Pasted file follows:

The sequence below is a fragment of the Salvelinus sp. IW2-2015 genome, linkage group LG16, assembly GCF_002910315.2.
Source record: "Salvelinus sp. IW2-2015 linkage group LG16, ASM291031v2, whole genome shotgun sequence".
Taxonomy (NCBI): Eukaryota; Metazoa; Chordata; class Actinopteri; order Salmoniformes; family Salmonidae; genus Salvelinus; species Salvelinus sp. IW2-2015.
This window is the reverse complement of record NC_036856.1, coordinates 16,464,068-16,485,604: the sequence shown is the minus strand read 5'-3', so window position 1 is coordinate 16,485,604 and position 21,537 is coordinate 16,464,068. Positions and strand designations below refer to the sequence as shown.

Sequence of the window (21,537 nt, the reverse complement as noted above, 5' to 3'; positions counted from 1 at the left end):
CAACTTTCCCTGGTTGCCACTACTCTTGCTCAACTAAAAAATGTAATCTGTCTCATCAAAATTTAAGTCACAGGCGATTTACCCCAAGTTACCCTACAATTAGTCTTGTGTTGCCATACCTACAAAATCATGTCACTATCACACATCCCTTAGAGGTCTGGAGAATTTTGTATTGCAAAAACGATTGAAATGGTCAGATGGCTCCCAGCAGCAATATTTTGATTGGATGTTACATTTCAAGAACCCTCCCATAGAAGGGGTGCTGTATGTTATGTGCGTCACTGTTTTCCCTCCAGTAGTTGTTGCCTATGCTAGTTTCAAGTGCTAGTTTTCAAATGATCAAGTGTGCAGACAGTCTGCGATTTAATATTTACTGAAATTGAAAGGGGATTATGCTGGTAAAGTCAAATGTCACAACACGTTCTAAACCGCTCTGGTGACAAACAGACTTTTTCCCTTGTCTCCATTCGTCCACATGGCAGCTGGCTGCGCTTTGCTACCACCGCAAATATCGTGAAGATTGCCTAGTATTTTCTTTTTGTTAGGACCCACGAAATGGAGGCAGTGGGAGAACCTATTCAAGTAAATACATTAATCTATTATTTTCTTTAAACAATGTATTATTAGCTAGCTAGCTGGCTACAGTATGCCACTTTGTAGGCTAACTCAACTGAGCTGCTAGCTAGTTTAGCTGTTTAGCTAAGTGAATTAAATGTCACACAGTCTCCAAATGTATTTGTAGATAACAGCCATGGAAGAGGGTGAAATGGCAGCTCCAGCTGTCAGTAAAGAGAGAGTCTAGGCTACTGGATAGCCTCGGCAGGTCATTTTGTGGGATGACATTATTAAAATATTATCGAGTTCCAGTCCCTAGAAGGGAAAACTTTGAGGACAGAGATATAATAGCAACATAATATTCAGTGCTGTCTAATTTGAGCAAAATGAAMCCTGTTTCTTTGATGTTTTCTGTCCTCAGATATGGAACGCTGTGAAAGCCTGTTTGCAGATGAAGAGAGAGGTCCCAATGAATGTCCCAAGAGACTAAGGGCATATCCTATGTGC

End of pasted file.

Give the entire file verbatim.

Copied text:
The sequence below is a fragment of the Salvelinus sp. IW2-2015 genome, linkage group LG16, assembly GCF_002910315.2.
Source record: "Salvelinus sp. IW2-2015 linkage group LG16, ASM291031v2, whole genome shotgun sequence".
Taxonomy (NCBI): Eukaryota; Metazoa; Chordata; class Actinopteri; order Salmoniformes; family Salmonidae; genus Salvelinus; species Salvelinus sp. IW2-2015.
This window is the reverse complement of record NC_036856.1, coordinates 16,464,068-16,485,604: the sequence shown is the minus strand read 5'-3', so window position 1 is coordinate 16,485,604 and position 21,537 is coordinate 16,464,068. Positions and strand designations below refer to the sequence as shown.

Sequence of the window (21,537 nt, the reverse complement as noted above, 5' to 3'; positions counted from 1 at the left end):
CAACTTTCCCTGGTTGCCACTACTCTTGCTCAACTAAAAAATGTAATCTGTCTCATCAAAATTTAAGTCACAGGCGATTTACCCCAAGTTACCCTACAATTAGTCTTGTGTTGCCATACCTACAAAATCATGTCACTATCACACATCCCTTAGAGGTCTGGAGAATTTTGTATTGCAAAAACGATTGAAATGGTCAGATGGCTCCCAGCAGCAATATTTTGATTGGATGTTACATTTCAAGAACCCTCCCATAGAAGGGGTGCTGTATGTTATGTGCGTCACTGTTTTCCCTCCAGTAGTTGTTGCCTATGCTAGTTTCAAGTGCTAGTTTTCAAATGATCAAGTGTGCAGACAGTCTGCGATTTAATATTTACTGAAATTGAAAGGGGATTATGCTGGTAAAGTCAAATGTCACAACACGTTCTAAACCGCTCTGGTGACAAACAGACTTTTTCCCTTGTCTCCATTCGTCCACATGGCAGCTGGCTGCGCTTTGCTACCACCGCAAATATCGTGAAGATTGCCTAGTATTTTCTTTTTGTTAGGACCCACGAAATGGAGGCAGTGGGAGAACCTATTCAAGTAAATACATTAATCTATTATTTTCTTTAAACAATGTATTATTAGCTAGCTAGCTGGCTACAGTATGCCACTTTGTAGGCTAACTCAACTGAGCTGCTAGCTAGTTTAGCTGTTTAGCTAAGTGAATTAAATGTCACACAGTCTCCAAATGTATTTGTAGATAACAGCCATGGAAGAGGGTGAAATGGCAGCTCCAGCTGTCAGTAAAGAGAGAGTCTAGGCTACTGGATAGCCTCGGCAGGTCATTTTGTGGGATGACATTATTAAAATATTATCGAGTTCCAGTCCCTAGAAGGGAAAACTTTGAGGACAGAGATATAATAGCAACATAATATTCAGTGCTGTCTAATTTGAGCAAAATGAAMCCTGTTTCTTTGATGTTTTCTGTCCTCAGATATGGAACGCTGTGAAAGCCTGTTTGCAGATGAAGAGAGAGGTCCCAATGAATGTCCCAAGAGACTAAGGGCATATCCTATGTGC